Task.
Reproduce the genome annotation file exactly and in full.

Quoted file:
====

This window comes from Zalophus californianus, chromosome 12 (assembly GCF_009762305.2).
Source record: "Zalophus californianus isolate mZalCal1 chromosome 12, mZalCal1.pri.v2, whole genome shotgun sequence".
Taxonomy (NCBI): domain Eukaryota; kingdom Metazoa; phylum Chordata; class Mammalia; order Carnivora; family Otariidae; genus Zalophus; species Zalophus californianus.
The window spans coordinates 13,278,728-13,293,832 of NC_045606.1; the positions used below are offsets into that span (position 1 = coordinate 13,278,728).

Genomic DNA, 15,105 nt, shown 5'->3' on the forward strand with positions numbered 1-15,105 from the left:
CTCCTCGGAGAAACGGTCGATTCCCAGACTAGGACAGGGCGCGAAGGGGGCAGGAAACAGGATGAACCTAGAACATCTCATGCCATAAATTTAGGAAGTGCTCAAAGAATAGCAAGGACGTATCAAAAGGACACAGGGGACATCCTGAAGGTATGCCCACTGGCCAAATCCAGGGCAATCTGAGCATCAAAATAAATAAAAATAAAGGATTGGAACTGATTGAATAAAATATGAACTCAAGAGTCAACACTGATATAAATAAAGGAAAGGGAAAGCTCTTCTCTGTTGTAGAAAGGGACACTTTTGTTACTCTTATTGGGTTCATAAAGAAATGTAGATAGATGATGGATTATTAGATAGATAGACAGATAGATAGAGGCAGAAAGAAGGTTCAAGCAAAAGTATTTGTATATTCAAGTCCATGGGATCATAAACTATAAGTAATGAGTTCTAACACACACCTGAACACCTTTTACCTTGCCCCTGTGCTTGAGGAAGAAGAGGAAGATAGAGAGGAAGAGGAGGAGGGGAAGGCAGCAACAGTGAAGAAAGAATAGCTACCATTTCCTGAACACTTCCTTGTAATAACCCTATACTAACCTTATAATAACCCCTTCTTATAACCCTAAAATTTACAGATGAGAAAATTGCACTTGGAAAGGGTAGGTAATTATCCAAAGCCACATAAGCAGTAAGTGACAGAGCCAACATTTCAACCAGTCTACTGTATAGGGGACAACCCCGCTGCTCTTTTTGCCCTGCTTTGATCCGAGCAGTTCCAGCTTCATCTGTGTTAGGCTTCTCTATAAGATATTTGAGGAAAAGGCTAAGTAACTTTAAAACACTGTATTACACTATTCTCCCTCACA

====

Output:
This window comes from Zalophus californianus, chromosome 12 (assembly GCF_009762305.2).
Source record: "Zalophus californianus isolate mZalCal1 chromosome 12, mZalCal1.pri.v2, whole genome shotgun sequence".
Taxonomy (NCBI): domain Eukaryota; kingdom Metazoa; phylum Chordata; class Mammalia; order Carnivora; family Otariidae; genus Zalophus; species Zalophus californianus.
The window spans coordinates 13,278,728-13,293,832 of NC_045606.1; the positions used below are offsets into that span (position 1 = coordinate 13,278,728).

Genomic DNA, 15,105 nt, shown 5'->3' on the forward strand with positions numbered 1-15,105 from the left:
CTCCTCGGAGAAACGGTCGATTCCCAGACTAGGACAGGGCGCGAAGGGGGCAGGAAACAGGATGAACCTAGAACATCTCATGCCATAAATTTAGGAAGTGCTCAAAGAATAGCAAGGACGTATCAAAAGGACACAGGGGACATCCTGAAGGTATGCCCACTGGCCAAATCCAGGGCAATCTGAGCATCAAAATAAATAAAAATAAAGGATTGGAACTGATTGAATAAAATATGAACTCAAGAGTCAACACTGATATAAATAAAGGAAAGGGAAAGCTCTTCTCTGTTGTAGAAAGGGACACTTTTGTTACTCTTATTGGGTTCATAAAGAAATGTAGATAGATGATGGATTATTAGATAGATAGACAGATAGATAGAGGCAGAAAGAAGGTTCAAGCAAAAGTATTTGTATATTCAAGTCCATGGGATCATAAACTATAAGTAATGAGTTCTAACACACACCTGAACACCTTTTACCTTGCCCCTGTGCTTGAGGAAGAAGAGGAAGATAGAGAGGAAGAGGAGGAGGGGAAGGCAGCAACAGTGAAGAAAGAATAGCTACCATTTCCTGAACACTTCCTTGTAATAACCCTATACTAACCTTATAATAACCCCTTCTTATAACCCTAAAATTTACAGATGAGAAAATTGCACTTGGAAAGGGTAGGTAATTATCCAAAGCCACATAAGCAGTAAGTGACAGAGCCAACATTTCAACCAGTCTACTGTATAGGGGACAACCCCGCTGCTCTTTTTGCCCTGCTTTGATCCGAGCAGTTCCAGCTTCATCTGTGTTAGGCTTCTCTATAAGATATTTGAGGAAAAGGCTAAGTAACTTTAAAACACTGTATTACACTATTCTCCCTCACA